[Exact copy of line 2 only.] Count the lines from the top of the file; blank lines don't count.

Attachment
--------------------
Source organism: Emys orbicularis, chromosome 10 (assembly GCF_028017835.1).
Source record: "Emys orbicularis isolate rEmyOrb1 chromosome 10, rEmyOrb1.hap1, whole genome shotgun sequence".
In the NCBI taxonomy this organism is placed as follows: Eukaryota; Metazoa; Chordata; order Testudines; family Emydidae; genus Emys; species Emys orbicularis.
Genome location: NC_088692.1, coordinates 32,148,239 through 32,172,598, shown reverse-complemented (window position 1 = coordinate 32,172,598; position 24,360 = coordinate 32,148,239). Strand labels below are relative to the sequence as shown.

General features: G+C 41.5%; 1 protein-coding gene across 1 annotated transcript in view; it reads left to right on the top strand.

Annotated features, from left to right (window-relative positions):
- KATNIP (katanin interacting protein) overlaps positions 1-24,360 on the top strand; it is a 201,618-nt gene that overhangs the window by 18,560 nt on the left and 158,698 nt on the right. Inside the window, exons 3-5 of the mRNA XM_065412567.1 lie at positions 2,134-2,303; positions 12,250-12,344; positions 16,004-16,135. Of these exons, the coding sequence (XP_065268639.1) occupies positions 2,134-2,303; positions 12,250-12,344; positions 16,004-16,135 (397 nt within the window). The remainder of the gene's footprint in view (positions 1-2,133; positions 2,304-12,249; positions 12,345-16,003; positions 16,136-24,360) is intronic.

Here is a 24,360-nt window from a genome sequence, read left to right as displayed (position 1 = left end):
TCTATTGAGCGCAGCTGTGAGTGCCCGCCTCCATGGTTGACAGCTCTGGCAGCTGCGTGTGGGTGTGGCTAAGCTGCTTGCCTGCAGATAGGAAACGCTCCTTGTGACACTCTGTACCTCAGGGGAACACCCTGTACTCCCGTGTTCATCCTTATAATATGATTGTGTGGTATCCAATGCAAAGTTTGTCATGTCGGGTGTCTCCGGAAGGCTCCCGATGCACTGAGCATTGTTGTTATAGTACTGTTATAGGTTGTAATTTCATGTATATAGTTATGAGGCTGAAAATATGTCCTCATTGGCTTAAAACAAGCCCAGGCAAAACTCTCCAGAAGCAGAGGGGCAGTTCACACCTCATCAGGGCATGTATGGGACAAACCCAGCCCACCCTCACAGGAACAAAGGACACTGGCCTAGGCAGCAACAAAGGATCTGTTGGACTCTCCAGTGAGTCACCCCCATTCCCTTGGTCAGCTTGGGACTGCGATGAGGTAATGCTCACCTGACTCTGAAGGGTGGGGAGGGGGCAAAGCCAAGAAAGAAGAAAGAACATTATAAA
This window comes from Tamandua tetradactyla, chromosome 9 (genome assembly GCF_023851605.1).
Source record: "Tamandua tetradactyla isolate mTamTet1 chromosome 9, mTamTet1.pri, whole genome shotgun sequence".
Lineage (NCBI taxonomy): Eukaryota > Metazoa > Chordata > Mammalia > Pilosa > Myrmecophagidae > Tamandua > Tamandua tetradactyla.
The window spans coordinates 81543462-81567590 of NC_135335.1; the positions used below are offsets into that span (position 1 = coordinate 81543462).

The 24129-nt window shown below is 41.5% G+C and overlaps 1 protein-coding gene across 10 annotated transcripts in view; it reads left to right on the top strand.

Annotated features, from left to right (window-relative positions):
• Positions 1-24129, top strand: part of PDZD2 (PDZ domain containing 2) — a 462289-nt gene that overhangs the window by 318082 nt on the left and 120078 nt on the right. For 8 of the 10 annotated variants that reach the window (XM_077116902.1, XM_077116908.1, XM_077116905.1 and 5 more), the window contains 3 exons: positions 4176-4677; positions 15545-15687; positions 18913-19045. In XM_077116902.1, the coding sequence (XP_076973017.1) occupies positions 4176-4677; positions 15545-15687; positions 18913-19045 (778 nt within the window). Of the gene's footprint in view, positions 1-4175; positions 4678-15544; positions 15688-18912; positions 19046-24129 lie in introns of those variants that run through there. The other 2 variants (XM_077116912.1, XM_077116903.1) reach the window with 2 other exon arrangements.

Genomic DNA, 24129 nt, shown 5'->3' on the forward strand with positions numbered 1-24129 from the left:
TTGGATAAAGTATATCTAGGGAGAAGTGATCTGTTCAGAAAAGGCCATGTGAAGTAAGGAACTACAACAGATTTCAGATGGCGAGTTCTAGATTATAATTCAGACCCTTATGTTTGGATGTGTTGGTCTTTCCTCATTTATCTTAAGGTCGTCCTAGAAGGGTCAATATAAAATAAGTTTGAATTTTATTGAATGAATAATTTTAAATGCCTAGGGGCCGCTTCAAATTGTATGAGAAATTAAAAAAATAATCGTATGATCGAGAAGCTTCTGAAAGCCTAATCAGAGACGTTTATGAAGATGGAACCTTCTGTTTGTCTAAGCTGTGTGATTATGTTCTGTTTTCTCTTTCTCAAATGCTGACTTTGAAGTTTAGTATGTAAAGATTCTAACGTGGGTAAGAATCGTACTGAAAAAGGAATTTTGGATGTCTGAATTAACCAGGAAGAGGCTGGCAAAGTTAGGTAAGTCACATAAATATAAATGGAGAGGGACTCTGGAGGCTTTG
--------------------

Source record: "Emys orbicularis isolate rEmyOrb1 chromosome 10, rEmyOrb1.hap1, whole genome shotgun sequence".